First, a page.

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TEE PACIFIC COMMERCIAL ADVERTISER, NOVEMBER 25, 1884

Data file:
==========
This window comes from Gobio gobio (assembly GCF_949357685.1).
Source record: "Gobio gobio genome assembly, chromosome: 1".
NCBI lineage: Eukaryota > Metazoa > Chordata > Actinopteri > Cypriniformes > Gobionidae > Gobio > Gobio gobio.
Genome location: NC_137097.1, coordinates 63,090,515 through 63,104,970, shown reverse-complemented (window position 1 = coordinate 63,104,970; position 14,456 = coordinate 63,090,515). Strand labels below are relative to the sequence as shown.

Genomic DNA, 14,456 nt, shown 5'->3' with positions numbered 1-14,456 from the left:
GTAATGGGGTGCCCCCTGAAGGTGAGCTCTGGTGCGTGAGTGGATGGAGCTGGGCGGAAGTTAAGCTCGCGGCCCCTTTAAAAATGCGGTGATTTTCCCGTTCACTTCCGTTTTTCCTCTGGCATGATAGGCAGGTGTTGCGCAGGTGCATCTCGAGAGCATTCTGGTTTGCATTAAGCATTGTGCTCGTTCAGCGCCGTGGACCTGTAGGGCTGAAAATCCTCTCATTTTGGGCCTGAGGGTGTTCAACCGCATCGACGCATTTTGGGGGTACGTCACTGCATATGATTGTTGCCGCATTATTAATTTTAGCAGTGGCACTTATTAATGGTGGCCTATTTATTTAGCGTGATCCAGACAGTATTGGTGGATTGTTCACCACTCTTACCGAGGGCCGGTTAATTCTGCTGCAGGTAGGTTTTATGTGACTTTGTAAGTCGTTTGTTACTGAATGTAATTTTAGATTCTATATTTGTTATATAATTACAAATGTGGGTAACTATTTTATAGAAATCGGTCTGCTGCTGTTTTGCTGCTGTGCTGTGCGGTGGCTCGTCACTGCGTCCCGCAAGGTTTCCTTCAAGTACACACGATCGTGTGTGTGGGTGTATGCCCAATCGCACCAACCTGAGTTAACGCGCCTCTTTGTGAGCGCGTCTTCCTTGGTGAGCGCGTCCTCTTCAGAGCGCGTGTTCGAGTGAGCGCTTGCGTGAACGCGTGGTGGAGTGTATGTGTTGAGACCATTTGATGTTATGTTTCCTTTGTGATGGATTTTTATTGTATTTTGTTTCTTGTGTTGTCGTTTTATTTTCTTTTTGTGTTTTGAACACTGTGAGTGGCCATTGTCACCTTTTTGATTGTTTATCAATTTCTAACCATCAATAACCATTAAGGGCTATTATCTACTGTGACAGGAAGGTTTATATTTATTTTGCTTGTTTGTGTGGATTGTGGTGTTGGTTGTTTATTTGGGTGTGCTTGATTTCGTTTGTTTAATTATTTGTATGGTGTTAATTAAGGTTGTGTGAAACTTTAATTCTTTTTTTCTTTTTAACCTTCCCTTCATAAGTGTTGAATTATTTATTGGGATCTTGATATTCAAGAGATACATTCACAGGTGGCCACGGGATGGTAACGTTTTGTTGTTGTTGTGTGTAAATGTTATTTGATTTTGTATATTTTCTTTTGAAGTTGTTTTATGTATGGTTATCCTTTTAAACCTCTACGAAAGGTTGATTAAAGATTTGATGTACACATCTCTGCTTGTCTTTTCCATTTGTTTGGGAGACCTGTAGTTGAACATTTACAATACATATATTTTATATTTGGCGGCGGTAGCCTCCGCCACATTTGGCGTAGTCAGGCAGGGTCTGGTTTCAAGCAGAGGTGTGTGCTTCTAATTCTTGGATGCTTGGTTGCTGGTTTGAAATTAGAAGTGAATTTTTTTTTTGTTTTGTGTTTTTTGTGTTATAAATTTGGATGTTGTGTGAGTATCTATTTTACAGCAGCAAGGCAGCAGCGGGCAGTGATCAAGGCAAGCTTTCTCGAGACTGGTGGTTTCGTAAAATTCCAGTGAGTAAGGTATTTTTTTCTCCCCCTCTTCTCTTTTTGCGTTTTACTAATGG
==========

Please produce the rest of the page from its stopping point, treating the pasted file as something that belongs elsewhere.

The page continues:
11 r s fIian-H ofthe Jloou uunn;Xuvfinber IHHI. V. 23 II. M. 7 44 First Quarter The Kliin uil Setting or tlie Sim. The gun rises to-morrow morning at o'clock. The sun km this evening at 5:17 o'clock O O MHV1K RCIAL. Me?r-. Williams, Dimond fc CV circuUr con tain all the Information regarding the foreign sugar market: San FaANCihCO, Nov. 15, 18S1. Dear ir, Our last circular wan dated Nor 1st, per Mariponn 8UGAK Our latest advices from New York of the 8th Inst, report that no business has been done for a week, owlny to the closing of several of the refineries for cleaning up, and also to the almost total suspension of business of all kinds during Presidential week. The tone of the market has also been easy In consequence of unfavorable advices from both Kuropr and the West Indies; although there is no reason to believe that purchases could be made at any concession from the prices previously paid. The statistical situation of the market is jfood, and importer are disposed to hold their stocks for full prices; but until the market airain opens quotations must be called nominal on the basLs of 5.C2 to 5.U9 for 96 per cent test. Total stock in four ports U S Is now 131,000 tons under the highest point of ls4, but still 4I.0JO tons In excess of the same time last j'ear. Distrioutlon for year Is 12',00r tons over previous one. London. Nov 7th, Cane suar dull, tone de- pressing. IJeet, week and declining at 1 Is. KICK M.rket is in a very depressed condition. No Kastern demand, "ew sales to territoies. bags f4 4,"jJ cash, (t 4C ixty Jcal sales, days. FLO U It CS CJ extra family, fob. Kl Dorado, f J.05 f o b. BAULKY No 1 feed f I per ctl In b. OKOUND P.AKLKY J20.5O pel ton f o b. IJItAN f 17.73 per ton fob. OATS Fair, $1.13; medium, 1.35. Choice $1.35 fob. HAY Wild oat, compressed, 17 fob. Wheat and oat, ltif o b. Large bales, $ 17 to $ Is. LIMK 1.50 per bbl CIIAIlTKItS Itates hare further declined handy Iron having been re-chartered at 30s, Cork, U K. Last wooden, 27. fid, Liverpool and Dublin. Tonnage continues to accumulate. At present rate tonnage can hardly be moved without loss,f and ft number of ships have gone into winter quarters. EXCIIANUK London, fit) days sight, l.0. Y sight 'i per cent We remain, dear sirs, Yours, falthfullj-, WILLIAMS, DIMOND A CO N Tt'KSDAY, NOV. 23. 1531. Business has not been brisk of late, but It Ls reasonable to Infer that from the low rate of ex change now ruling, a steady improvement may be looked for. By the .s. S. Alameda tbe Govern raent received $303,0 )0 in U. S. gold coin. The only arrivals during the week were the O S . JS Alameda from ban Francisco, and the PJISS t Xrealandia from the Colonies. The departures were the bark Centaur for Hong kong, and the M S Zealand la for San Francisco. POUT OF HONOLULU. 11. 1. AKRIVALN. TcksdaY, November I. Schr Wailele from Puukaa Schr WaiolL. from Maliko Wkdnksday, Npveniber 1. Stmr W G Hall, Bates, from Maalaea, Kona and Kau, Hawaii . Htmr Jame Makee, Freeman, from Kauai, via 1aianae and alalua tchr Emma, from Koolau Tiil'BSDAY, November 20 mr iCaDlolani. from Ewa Schr Uob Boy, front Koolau Friday, November: 1. Schr Walehu, from Walnaku Schr Mokuola, from Ewa fcchr Mile Morris from Molokai Hchr Waloll from Walalua Saturday, November 22. Steamship Alameda, H G Morse, C days and 2i hours from San Francisco vm Kinc. from Maul and Hawaii. Ktmr Lehua. Weisbartb, from all ports from han tn onomea. Uamakua Stmr IJkelike, Loreuzen, from Kahului, Pukoo and way ports, MOiotai Btmr Walmanalo. Christian, from aimanalo Schr Manuokawal, irom jvooiau Schr Nettie Merrill from Lahaina 8chr Ehukal from Walalua Sciir Waioll from Walalua Schr Mile Morris from Molekal Sunday. November 23. Htmr C It Bishop, Davis, from Hamakua. Stmr Planter, Cameron, from Wahiawa, Wal raea, NawillwllL Kauai Stmr Kapiolani; from Ewa Hchr Luka, from KukaLau and Kohalalele Schr Maria, from Honomu Schr Kawallanl from Koolau Hchr Caterina, from Hanaiei Monday, November 24. Steamship Zealandia, "Webber, 13 days from the Colonies Schr Waimalu. from Koloa DEPARTl'KES. 09 Tuesday, Nobember 18. Stmr C It Bishop, Davis, for Kukuihaele and tmnVuVkW. for Hawaii and Maul aH ' stmr Likelike, Lerenzeu, for Kahului and Mo Ikai at 4 p.m. Htmr Kapiolani for Ewa Schr Nettie Merrill for Lahaina schr Manuokawal, for Koolau Schr Kawallanl for Koolau. Schr Mile .Morns, ior alojoivui uuu mui ' -w - Schr Waimalu, forKoloa Schr Waloli, for Walalua Wkdxksday, Novemoer 19 Stmr Mokolii, McGregor, circuit of Molokai via Lahaina and Lanal at 5 p.m. t;,,- piantAr. Cameron, for Nawiliwill, al- mea, Koloa, Eleele.and Kekaha, Kauai, at o r.M. Schr Haleakala, for Pepeekeo. Seta Sarah and Eliza for Pearl Biver SfcX Wailele, for Mani Thursday, November 20. VBtmr Walmanalo, Christian, for Wimanalo "Stmr Kapiolani for Ewa Friday, November 21. Stmr James Makee, Weir, for Kauai, via Waianae and Waialua, at 9 a.m. .Schr Kauikeaouli, for Kukaiau fcchr Emma, fer Koolau and Olowalu Schr Liboliho, for Uamakua Saturday, November 22. fJer bark Centaur, Offersfeu, for Hongkong iJkrhr Leahi, fur Koholalele Monay, November 24. Steamship Zealandia, Webber, for San Fran Cisco Stmr W (i Hall, Bates, for Maalaea, Kona and Kau, at 4 r.u. Stmr Likellke, Loreuzen, for Kahului and Mo lokai at 5 p.m. fctmr Kapiolani for Ewa Schr Manuokawal for Koolau Schr Ehukal for Waialua Schr Kawaliani, for Hanaiei Vessel Leaviux 'l'lii Day. Stmr C R Bishop, Davis, for Nawillwili, Wai uea, Kolea, Eleele and Kekaha, Kauai, at 5 p.m. StmrKlnau, King, for Maul and Hawaii, at 4 P.M. Stmr Lehua, Weisbarth for all ports from Paau mau to Ouomea, Hawaii, atiPM Stmr Walmanalo, Christian, for Walmanalo Bktne Amelia, Newhall, for Port Townsend Am stm bark Geo S Homer, Perry, for Port land, O Stmr Nettie Merrill, for Lahaina. Schr Luka, for Kohalalele and Kukaiau Schr Caterina for Hanaiei Schr Waiehu, for Koloa fcrhr Waimalu, for Hilo Schr Bob Boy, for Koolau Schr Mile Morris, for Molokai and Ltoiai FOR II MiX VIISSCIjS IX PORT. Steamship Alameda, II ; Morse, Irom San Francisco Am bgtrie W (J Irwin, Turner. .from San Fran cisco, Haw brig Hazard, Tierney, from Jaluit stmr Geo S Homer (Am) from New York Am bark Abbie Carver, Pendleton, from Hong kong Am tern Eva. from San Francisco Am bktne Amelia, Newhall, from Port Towns end, Brit bark Halia, (! A Tornccolm, from New York ASSKXCSEIKS. For Hamakua. per C B Bishop, Nov IS W H Daniels, Aug Maroff, and 50 deck For Kahului, per Likellke, Nov IS Mrs Lizzie Conuell, E Norrie, S M Damon, Mrs W T Torbert, W (i Ashley, wife and child, K W Cirannis, Misses (4) Shaw, W Auld and wife. T E Evans, R W Put nam, C 1 Wight, Miss J Kea, anil 100 deck For Hilo and way ports, per Klnau, Nov IS Her Majesty Queen Dowager Emma Kaleleona Janl and suite, Miss L Peabody, Miss Mele, Miss Jennie Stillman. L i MacMillan, Mis." A K Shaw, E C Winston, W Saimow, Mrs C Afong and 2 dauehters, II Hastle and wife, H M Whitney, Jr, W H Holmes and wife, E CJ Hitchcock, E Muller, Willie King, Mrs O W Pllipo, J Alapal, Miss Rose Al, W II Stone, Miss Hanaia. Miss Clarissa Kaha waii, J B Cockstt and 150 deck From Maalaea, Kona and Kau, per W f J Hall, Nov 19 P C Jones, Jr and wife, P Lee, F Pyat, M Rose. Mr Evans, Rev A O Forbes, Mrs M Bar rett and 69 deck From Vaianae, per James Makee, Nov 19 Prof J WYarndley For Wahiwa, Kauai, per Planter, Nov IS Mrs GeoTitcomb; LTItcomb, C M Cooke, Geo Mun don, Capt C Ahlborn, C Miller, Miss Mary Lovell, Rev J Alapal, N Aars, v B Hofgaard, and 100 deck passengers Fer Kalawao, per Mokolii, Nov 18 Mrs L Fos ter, John Lucas and Mrs W G Morehea Fer Oahu and Kauai, per James Makee, Nor 21 His Ex Gov J O Dominis, Dr G W Parker, wife, 2 children and servant, Dr Jas Brodie, J Lovell. Mrs Lulu Manchester, Mr Peters, A Fer- , nandez, Jr, J de Govea, Jr, and 75 deck i t - - . von rrancispn rpr Alameda. nv 2.1 ITi i Ex R M Daggett and wife, Mrs M C Leavett, Oscar i White and wife, Mrs W L Field and daughter, :Danlel Lyons, E I Peterson and wife, Miss H : Lewers, Judge II A WIdemann, Mrs C O Berger, : Mrs E C Webb. Miss A Wilson, J D Tregloan, Mrs L C Abies, Mrs C Furneaux, Mrs M E Austin. Lieut F H Henderson, R N, T P Mendonca and wife, Hon L Aholo, W Henderson, J D Tucker and wife, H P Baldwin, F Wadzek, H Pinkier T F Hackfeld, Mrs W Jl Bailey, E W Gilbert, II Ward, Mrs N Needham, W A Whiting. Mrs M Allen, R P Itobbins, M Greenblatt, C A Buckley nnd wife, J J Driscoll, W Center, G Myne, H Mc Intyreandso steerage From Kaunakakai and Kahului, per Likelike, Nov 22 Hon C R Bishop and servant, Kt Rev Bishop of Honolulu, W II Cornwell, S K Kane, I) O'Neil, Yung lice and wife, Miss C Mahoney, E C Heine, E M Walsn, v Alcana ana u aecK From Hilo and way ports, per Klnau, Nov 22 II Morrison, II C Austin, C J Austin, A Barnes, R R Hinds, Mrs M Bolster, II A Heen, Miss B Puu ku, W Fehlbehr, J W Thompson and wife, F W Damon and wife, T J Hayselden and wife, Mrs Donmord and child, Mrs Geo Maipinepine and 103 deck From Kauai per Planter, Nov 23 Madame Cora, D B Chisholm, S Maoauley, C B Hofsraard, W II Spitze, D Simpson, wife and child. A Brodie, two Chinese and S4 deck From Hamakua, per Lehua, Nov 22 N Hulbert, Mrs Blackburn, P High and 5 deck From Hamakua. per C R Bishop, Nov 23 Hon J K Kaunamano, Judge Mio. Hon Makakia, W N Purdy, J L Smith, and 52 deck For Kahului, Wailuku, and Kaunakakai, per IJkelike. Nov 24 Hon L Aholo, J Parsons, M M Welsh, E M Walsh, F Ewart. HP Baldwin, C B Hafgaard, H II Smith, E B Friel and wife, J R Wilson, J M Stover, G C Williams and 75 deck For Maalaea, Keauhou, Kau and Kona, Hawaii, per WG Hall, Nov 24 Hon A S Cleghorn, M Greenblatt, Judge G P Kamauoha aud wife, Miss Hoopil Napalio, P Lee. W ix, V Spitze, K Kii laweau Kalua, Mrs K Wallace, Mrs Eliza Heikiu and 145 deck MARRIED. SUTTON McCOM BE In San Francisco, Nov 14th, at their future residence, No 212 Leaven worth street, by the Rev Mr. Gibson, J. B. Sut ton, purser of the O. S. S. Alameda, to Mary G. McCombb, daughter of Mr. John McCombe, of San Francisco RICHARDSON WILSON In this city, on the 22ud instant, at the residence of Mr. Thomas M. Henderson, No. 10 Kukui Place, by the Rev. E. C. Oggel. Mr. Wiixiam Henby Richardson te Miss Anxie Wilpox. S5IIIIIX NOTES. The Haleakala brought 350 bags sugar from Pepeekeo The schr Wailele brough t 400 bags sugar from Pankaa The Ehukai brought 244 bags sugar and fcOO bags paddy from Waialua The Mokolii brought 1 OS bags sugar, 150 sheep hides and 2 horses from Molokai The Waimalu brought V52 bags paddy from Kola The "W G Hall, on her last trip to Hawaii, made the passage from the Bell Buey to Lahaina in five hours and 50 minutes; an average f 13 knots an hour -The schr Kmna brought 222 bbls molasses from Kaneohe The Kekauluohl is now having a new deck put on. sne win also be re-copperea The schr Kauikeouli took on Friday to Kukaiau, Hawaii 20,0 0 feet lumber, 20,000 bricks, 0 bags sand and 40 coolers. The tern Eva finished discharging on Thursday morning. She took in y bales of wool and wa hauled out in the stream in the evening to wait for sugar. She has already taken In 500 hags of sugar The schr Rob Roy brought 475 bairs rice fro i: Koolau The Rainbow look 30 tons of coal. Thursday, to Koolau The bk Abbie Carver linished unloading Thurs day. She will leave for Hongkong on or about the 2fith Inst with Chinese passengers Capt Christian, late chief flicer of tin- bktne W II Dimond, has taken charge of the steamer Wal manalo on account of Capt Neilsen's illness The Kahihilanl brought 200 bags paddy from Ewa The schr Mokuola brought 200 bgs of ri-e from Ewa The brgtne Consuelo sailed from San Francisco for this port on the 12th inst, and the bktne Eureka on the following day. The Lehua brought 20S4 bags sugar from Hama kua. The Planter brought 22S bags sugar 3S bags rice, 23 hides, and SO pkgs sundries from Kauai. I Shefeports having pleasant weather on the Kauai , coast j The schooner Mile Morris brought I'.O sheep ! from Lanai The schr Waioli brought 1200 bags ;mddy from ! Walalua i The Likelike towed out from Kahului last Tues day the brgtne J D Spreckels, for San Francisco with about 20 tens sugar and about 00 tons of ballast The Manuokawal brought 800 bags rice, UOO bags paddy and ten pigs from Koolau The German bark Centaur sailed on Saturday afternoon for Hongkong with 55 Chinese pas sengers. Her cargo consists of 25 cases cigars, 5 bags fungus, and 191 pkgs old copper, shipped by Sing Chong fc Ce, her agents, making a total value of 1403.17 The Alameda sailed from San Francisoo Ncv 15th a 3 p.m., and arrived in port Nov 22nd at 12 o'clock, noon, 6 days, 23 hours and 25 minutes. Had fresh SSW winds to the 17th Inst, thence ight SSW winds with heavy NV swell. On the 19 th inst passed the American bark Col ma from Portland, Or, with Chinese passengers bound to Hongkong The Kinau brought 1,243 bags sugar, 183 pkgs sundries, 1 horse and 1 donkey engine from Mau and Hawaii The barkentine Amelia will leave to-day in bal last for Port Townsend The Kawallanl brought 100 bags paddy from Koolau The stmr C R Bishop returned on Sunday from her farewell trip to Hamakua with 252 bags sugar. On her return the flags at Honakaa, Paauhau and Kukuihaele were hoisted up, and the steamer hoisted up three flags and saluted. The Iwalani next Wednesday will take her mute The stmr C R Bishop sails this afternoon at 5 o'clock for Nawillwili, Waimea, Koloa and Keka ha. Kauai, the Planter's route, the latter vessel being delayed for ene week in order to undergo some necessary repairs The new auxiliary steam bark Morning Star, Capt Bray, sailed from Boston on the 5th inst. She may be expected to arrive here about the latter part of February next. The schr Mana will be thoroughly overhauled. The schr Waimalu will take her route to Hilo, to-morrow The Am bark Abbie Carver has finished dis charging her rargo, and was moved out in the stream. She will be titled sengers for Hongkong up for Chinese pas. The Caterina brought 027 Lags paddy from Ha naiei. As she entered the channel on Sunday afternoon she grounded on the SW extremity of the harbor, where she remained until ; o'clock, when she got off without Injury The schr Khukai brought -100 bags paddy and 40 bags sugar from Waialua. She sailed again last night with 1700 redwood posts and a large load of general mdse The erection of the new deck of the schooner Kekauluohl will be completed to-morrow. She will be hove down to re-copper. She sails next Monda3r for Hanaiei NOTICE. To all whom it may Concern THE 8th OF NOVEMBER, THE FOL- lowing goods, ex bark Abbie Carver " were seized for violation of the Revene Iaws of the Kingdom: Marks. Numbers. Contents, w.x. 1 30 boxes Nut Oil 2 40 bexes Tapioca Flour 3 5 boxes Dried Bamboo Snoets 4 10 boxes Dried Vegetable 5 10 boxes Red Dates C 3 boxes Soy 7 30 boxes IMckled Melon 8 30 boxes Salt Eggs 9 10 boxes Vermicelli 10 5 jars Tarns 11 5 jars "Water Chestnuts 12 10 boxes Dried Fruit 12 11 boxes Tea BUnless the said goods are claimed within twenty days from this date, they will be held to be condemned, according to law. CURTIS P. IAVKEA, Collector-General. Office of the Collector-General of Customs Honolulu, November 12, 1?!, J 275 Wdec2 J. M. &10NSARRAT, ATTORNEY AT LAW AND NOTARY PUBLIC, Real Katate in any part of the 3i wis dom Bought, Sold aud Leased on Commission Loans Negotiated and Legal Documents Drawn. Xo. 27 JIERCIIAXT STREET, Gazette Block, Honolulu. 109-tf TO MY DAUGHTER. II. C. Bunur. blossoms she gave him indeed, The they were fair; And grateful the odor they cast on the air And he put them in ivater. and ;t them anin His little round window that looked cn the sky. And the blush of those blossoms, their pleas ant perfume, Made a sweet little spot in a dull little room Made a sweet little spot for a day, and an hour. little Lil, what's tho fate of a llower? The blossoms she gave him indeed, they were fair; But I think that the least of tho giving1 was there, In that va.se by the window tho look in her face Her tender and youthful and delicate grace The voice, that just trembled in gentle re plies, The louk and the light in her uplifted eyes Ah! these, to my thinking, were dearer by far Than ever the fairest of May-blofisoirw are. The bltssoms she gave him you ask, little Lil, "With a lip that is quivering and blue eyes that fill If they faded? They did no occasion to cry? For they blossomed again where I can't have them die i These roseate tints on your soft little cheek, .In a manner mjterious certainly speak Of a bunch of pink blossoms, fresh torn from the tree, That in eighteen and sixty your mother gave me. Glad ol the Iartliiualtc. .San Francisco Argonaut. There is there must be a iaw of com pensations nicely adjusted. New York and the cast have had an earthquake. AVe are glad of it. The east deserves a better specimen of God's wrath than it got, but, and we know it, this is but a terril re minder of terrible possibilities. Wait til the next time wait till again an angered Omnipotence seizes 3our little corner of the footstool, and tosses it about 'or, say, ten seconds (the last was but live), and you will awake from the catastrophe .7 -. i A' ,..:n 7. i out irom the burning rums of your overthrown structures of brick and iron, profoundly humilitated. You will have the conceit taken out of you, and never again, wnen we Californians tell you of our climate, our Yosemite, our prospective vintage, our marvelous centals of iyr:i and boast of our golden land, will you drawl out your unwilling assenting, Y-e-s, " and add to it the insulting inter rogation, "But how about your earth quakes?" Now you have had an earthquake, and we are glad of it. Yours are just begin ning, and ours are at their final end. We think we have had our last. We think you of the east will have a great many more, and a great many harder ones and more destructive. Think, O Boston, of Sodom; think, O Philadel phia, of Gomorrah; think of cities de stroyed for their sins. Think, O Brooklyn, of the ruin caused by the absence of seven righteous men. Thmk, O wicked city of New York, of your painU; l dudes, jrour whited sepulchre full of dead politicians' bones! Sun-strokes, strokes by lightning, mad dogs, cyclones, epidemics, and money panics are but the gentle reminders of the final avenging earthquake that shall topple your twelve-story buildings, your Brooklyn bridge, your pride, into chaos, and take from you the conceit and arrogance of your commerce and wealth. He Was Nervous About Sexvcr Gas. Detroit Free Press. A citizen living on Hastings street en countered a policeman near his house the other day and a&kedhini where the office of the board of health could be found. The officer replied by asking him what was wanted, and the man explained : "Well my house is full of sewer gas, and I was going down to see if anything could be done. " The officer volunteered to go in and smell around a little, and a visit to the premises failed to disclose a single pipe or drain leading from the house, the hydrant being in the back yard. lie, however, found a barrel half full of melon rinds, apple parings, bread crumbs? tea leaves, etc., at the back door, and he said: "That's what you smell all over your house. " "Suppose it is? " 44 Of course. "Why, I could smell that across the street ! " "Well, I declare, but I guess you are right! Oh, well, if that's all it is there's no use fooling around any more. We can get along with that, but we're awful nerv ous on the question of sewer gas. r Co-Operatlve Cajuy-Karming:. Chicago Tribune. Co-operative baby-farming is a success at Guise, France. In a late issue of Le Devoir, the official organ of M. Godin, who is the governor of the familistere at that place, it is stated that the birth-rate under his communal S3'stem is about the same as in French towns of the same popu lation, while the infant mortality is 50 per cent less. The baby farm comprises a baby-house and a baby-garden. The house contains 100 beds and cne immense play room, especially fitted up for its inmates. It opens liush with the garden, and is sur rounded Avith spacious verandas. The ad ministration is by a governess, with two assistants and the mothers to serve. The children that volunteer are jrcnerallv brought there in the morning and "taken to their homes at night, but few make it a permanent homo YY'fkut Pbhch i'ayf for, Norri t.vii Hera;. ; "The editor of .Punch is -aid V-lo,000 a year" -$1,000 for writing jokes and 14, D00 for propping them up with italic, parentheses, brackets, dashes, acd other wise explaining them. , It is none too much, ciihtr. THE OLIVE. I have often been asked the ques tion, "are the lands of Sonoma Mounr tain adapted to fruit and vine cul ture?" nd I unhesitatingly answer yes. But there is an industry fast coming into prominence, which I think will eventually monopolize all the available lauds on the mountain. I speak of the cultivation of the olive. True it is nly an infant industry, but so far as tried has proved itself to be an infant of unusual vigor; like the wine industry in 18C0. it is specu lation as to the best varieties for dif ferent localitiec and will be for sev eral years, until some enterprising man experiments extensively, and the different varieties become as well known as the vine is at present. Elwood Cooper of Santa Barbara Is doing much in a practical way, hav ing about 11,000 olive trees in bear ing. Prof. Pondroflf is also doing much with his pen. So far as climate is concerned, I think all the conditions are favorable hero to a successful cultivation of the tree which the Italians justly call "amine on earth." It is to be regretted that we have no data as to the mean tem perature of the mountain lands of this country. I copy from the late Mr. Bedding a table showing mean temperature in olive-producing regions: Tern, for For Coldeiit Year. Winter. Month. ' ' iiiii ' i mmmmmm 00.05 4i.07 45 00 50.03 49.06 47.00 I f.y.02 43.08 41.00 ' 5S.03 45.02 43.02 01.01 52.05 51.04 58.03 45.02 45.20 CITIES Home , Naples Florence .. Madrid Lisbon. , Marseilles . Tin above table will give some idea of the climate requisite to the successful cultivation of tho olive. As to soil, the tree will grow in a I mo t nny kind except low, wet sop. Marsh says 4,it prefers a light, warm wii'. but' does not thrive in rich alluvial land, and grows well on hilly and rocky surfaces; its great enemy is an excess of moisture.'' Bernay, Hillhouse and Dr. Bobinson all agree on that point. Downing: says, in an article on olive culture in Italy, "A few olive trees will servo for the support of an entire family, who would starve on what could be otherwise raised on the same, sur face." The olive when once planted is planted for all time; trees in Eu rope, still bearing, are known to jq over four hundred years old; it comes into bearing from four to six yeans, but not to it full limit until twenty five or thirty j'ears. It is a tree that wili vta!..d kiiore abuse than anv oilier, arid return good for evil. W. A. Cassicly in the l'etaluma Courier. There is a zone of land on each of the larger of the Hawaiian Islands that fulrills all the conditions of soil and climate that are needed, accord ing to the above extract, for the suc cessful growth of the olive. This zone is found at an average of about 0,000 feet, and there, high above the limits at which tropical fruits thrive are to be found thousands of acres, at present hardly utilized at all, and only so as sheep and cattJe ranges. Amongst the many as yet undevel oped resources of the islands it is reasonable to conclude that the growth of the vine and olive will, in the near future, occupy a prominent place. The stock necessary to start olive orchards and vineyards can be easily and quickly procured from the Coast and the subject is commended to those who have the land. The S. F. Wasp sums up an edi torial article on the late Presidential contest and the part it took therein as follows: "Deeming the masses of both po litical parties similarly honest and similarly unwise, their leaders about equally corrupt, and principles held "with parallel insincerity and fctated in platforms alike absurd; seeing nothing to choose in their insane methods of contention about the airy nothings that they dignified" as 1 issues,- we have nevertheless taken part in the strife, for we believed that the best interests of the country demanded the election of Mr. Blaine. But the grounds :' our faith being few, the range of our advocacy was narrow. Aside from the obvious facts that Blaine was a man of ob viously better ability than Cleveland, of longer and richer experience fn affairs, of wider acquaintance with public men and the natioi and of more sympathetic relations to the American people, there was not much we could honestly say."